The mina (also mna, Greek μνᾶ) is an ancient Near Eastern unit of weight equivalent to 60 (50) shekels. The mina, like the shekel, was also a unit of currency. In ancient Greece originally had a weight of seventy drachmae, and later was increased to one hundred drachmae. In the first century AD, it amounted to about a fourth of the wages earned annually by an agricultural worker. The Greek word mna was borrowed from Semitic; compare Hebrew māneh, Aramaic mĕnē, Syriac manyā, Ugaritic mn, and Akkadian manū.
In folk language used by sailors, the word mina or mines came to mean "mines", indicating mineral resources extracted from the ground.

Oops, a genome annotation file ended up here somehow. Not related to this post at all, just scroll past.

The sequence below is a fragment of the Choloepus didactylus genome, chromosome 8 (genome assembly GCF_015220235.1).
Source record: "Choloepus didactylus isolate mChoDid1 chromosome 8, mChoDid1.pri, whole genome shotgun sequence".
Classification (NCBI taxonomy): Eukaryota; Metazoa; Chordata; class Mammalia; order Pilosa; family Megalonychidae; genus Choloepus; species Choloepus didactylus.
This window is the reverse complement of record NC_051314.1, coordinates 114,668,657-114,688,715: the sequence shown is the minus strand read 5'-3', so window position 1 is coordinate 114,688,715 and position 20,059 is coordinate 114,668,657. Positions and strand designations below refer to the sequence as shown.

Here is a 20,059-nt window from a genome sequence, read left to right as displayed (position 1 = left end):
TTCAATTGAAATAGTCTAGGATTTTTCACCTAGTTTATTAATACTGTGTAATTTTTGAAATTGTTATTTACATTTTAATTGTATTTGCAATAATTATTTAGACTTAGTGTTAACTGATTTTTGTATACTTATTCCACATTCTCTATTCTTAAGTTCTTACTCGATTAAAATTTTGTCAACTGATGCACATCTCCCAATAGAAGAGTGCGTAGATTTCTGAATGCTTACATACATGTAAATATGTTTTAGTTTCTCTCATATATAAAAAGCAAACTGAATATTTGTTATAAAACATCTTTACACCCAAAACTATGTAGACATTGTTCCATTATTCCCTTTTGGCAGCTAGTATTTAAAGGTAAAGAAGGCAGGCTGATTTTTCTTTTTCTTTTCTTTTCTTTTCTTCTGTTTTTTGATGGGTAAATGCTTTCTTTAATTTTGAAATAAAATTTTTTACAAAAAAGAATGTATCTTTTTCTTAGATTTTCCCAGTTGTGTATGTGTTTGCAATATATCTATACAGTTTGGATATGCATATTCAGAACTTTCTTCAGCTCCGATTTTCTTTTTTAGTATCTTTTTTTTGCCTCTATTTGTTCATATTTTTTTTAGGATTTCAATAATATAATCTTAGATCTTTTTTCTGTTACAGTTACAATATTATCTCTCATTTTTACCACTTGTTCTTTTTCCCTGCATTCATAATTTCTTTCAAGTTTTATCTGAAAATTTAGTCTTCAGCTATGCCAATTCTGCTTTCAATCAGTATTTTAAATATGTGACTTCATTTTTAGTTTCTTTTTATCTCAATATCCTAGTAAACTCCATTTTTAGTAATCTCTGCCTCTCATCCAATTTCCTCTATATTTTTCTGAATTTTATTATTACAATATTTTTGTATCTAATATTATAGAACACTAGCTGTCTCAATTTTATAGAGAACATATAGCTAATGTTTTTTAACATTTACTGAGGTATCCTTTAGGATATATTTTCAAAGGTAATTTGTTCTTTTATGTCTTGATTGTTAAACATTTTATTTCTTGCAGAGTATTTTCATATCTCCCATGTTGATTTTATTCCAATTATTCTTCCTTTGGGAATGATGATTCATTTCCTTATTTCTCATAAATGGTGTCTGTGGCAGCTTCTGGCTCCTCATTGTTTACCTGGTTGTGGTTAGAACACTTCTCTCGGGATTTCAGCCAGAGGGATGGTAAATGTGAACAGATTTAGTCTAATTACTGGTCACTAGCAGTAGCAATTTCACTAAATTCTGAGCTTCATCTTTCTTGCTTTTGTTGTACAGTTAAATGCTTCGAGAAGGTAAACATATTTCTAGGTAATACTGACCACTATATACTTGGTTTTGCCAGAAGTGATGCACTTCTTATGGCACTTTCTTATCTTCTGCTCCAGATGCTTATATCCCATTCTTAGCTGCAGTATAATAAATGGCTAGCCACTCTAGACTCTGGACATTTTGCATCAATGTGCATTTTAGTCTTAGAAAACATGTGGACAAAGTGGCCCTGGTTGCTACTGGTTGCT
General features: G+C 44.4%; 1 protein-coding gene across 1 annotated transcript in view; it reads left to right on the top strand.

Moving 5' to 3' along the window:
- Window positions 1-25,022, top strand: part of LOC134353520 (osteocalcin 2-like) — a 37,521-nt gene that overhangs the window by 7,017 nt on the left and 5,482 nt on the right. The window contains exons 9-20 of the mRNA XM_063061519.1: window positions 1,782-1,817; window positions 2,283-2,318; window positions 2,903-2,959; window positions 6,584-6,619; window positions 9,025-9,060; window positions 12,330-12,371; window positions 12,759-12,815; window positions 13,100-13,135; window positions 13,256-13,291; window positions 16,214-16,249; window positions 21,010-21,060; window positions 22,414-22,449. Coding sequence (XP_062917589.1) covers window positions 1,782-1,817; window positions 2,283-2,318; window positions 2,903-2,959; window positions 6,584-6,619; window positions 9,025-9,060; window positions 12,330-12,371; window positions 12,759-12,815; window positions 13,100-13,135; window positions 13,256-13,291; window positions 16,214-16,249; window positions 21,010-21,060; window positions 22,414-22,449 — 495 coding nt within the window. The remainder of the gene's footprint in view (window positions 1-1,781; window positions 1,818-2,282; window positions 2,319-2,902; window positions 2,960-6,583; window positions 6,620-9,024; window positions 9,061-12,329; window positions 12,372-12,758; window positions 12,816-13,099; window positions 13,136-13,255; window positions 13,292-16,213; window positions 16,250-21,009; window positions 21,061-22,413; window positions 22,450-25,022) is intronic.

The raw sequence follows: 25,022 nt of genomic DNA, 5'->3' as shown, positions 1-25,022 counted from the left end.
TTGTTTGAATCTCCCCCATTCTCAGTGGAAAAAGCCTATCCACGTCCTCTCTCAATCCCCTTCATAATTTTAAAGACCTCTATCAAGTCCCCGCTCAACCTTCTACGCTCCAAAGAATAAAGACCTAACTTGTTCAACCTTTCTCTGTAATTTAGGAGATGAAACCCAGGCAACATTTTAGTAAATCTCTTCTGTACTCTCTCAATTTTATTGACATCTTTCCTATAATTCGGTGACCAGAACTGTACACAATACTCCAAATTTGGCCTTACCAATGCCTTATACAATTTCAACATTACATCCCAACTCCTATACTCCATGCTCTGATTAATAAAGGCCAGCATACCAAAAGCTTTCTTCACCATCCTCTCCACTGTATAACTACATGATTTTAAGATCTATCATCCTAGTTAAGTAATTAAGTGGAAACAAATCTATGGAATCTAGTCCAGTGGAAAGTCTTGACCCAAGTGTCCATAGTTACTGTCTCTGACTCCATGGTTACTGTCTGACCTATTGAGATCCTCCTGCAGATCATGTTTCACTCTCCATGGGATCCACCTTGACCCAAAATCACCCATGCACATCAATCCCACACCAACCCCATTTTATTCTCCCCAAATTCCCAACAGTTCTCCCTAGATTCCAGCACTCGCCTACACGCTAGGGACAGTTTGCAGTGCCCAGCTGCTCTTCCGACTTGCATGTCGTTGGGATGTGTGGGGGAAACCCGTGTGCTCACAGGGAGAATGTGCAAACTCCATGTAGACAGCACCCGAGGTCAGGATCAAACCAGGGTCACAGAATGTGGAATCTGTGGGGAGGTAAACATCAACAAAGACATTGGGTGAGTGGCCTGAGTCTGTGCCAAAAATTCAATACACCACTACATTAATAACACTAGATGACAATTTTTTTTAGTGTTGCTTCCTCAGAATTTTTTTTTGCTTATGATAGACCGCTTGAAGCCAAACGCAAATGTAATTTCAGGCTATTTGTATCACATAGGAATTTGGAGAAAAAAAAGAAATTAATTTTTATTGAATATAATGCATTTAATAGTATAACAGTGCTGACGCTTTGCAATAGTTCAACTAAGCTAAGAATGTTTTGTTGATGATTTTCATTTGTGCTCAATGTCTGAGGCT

From earliest Sumerian times, a mina was a unit of weight. At first, talents and shekels had not yet been introduced. By the time of Ur-Nammu, the mina had a value of 1/60 talents as well as 60 shekels. The value of the mina is calculated at 1.25 pounds or 0.571 kilograms per mina (18.358 troy ounces).
Evidence from Ugarit indicates that a mina was equivalent to fifty shekels. The prophet Ezekiel refers to a mina ('maneh' in the King James Version) as sixty shekels. Jesus Christ tells the "parable of the minas" in Luke 19:11-27.
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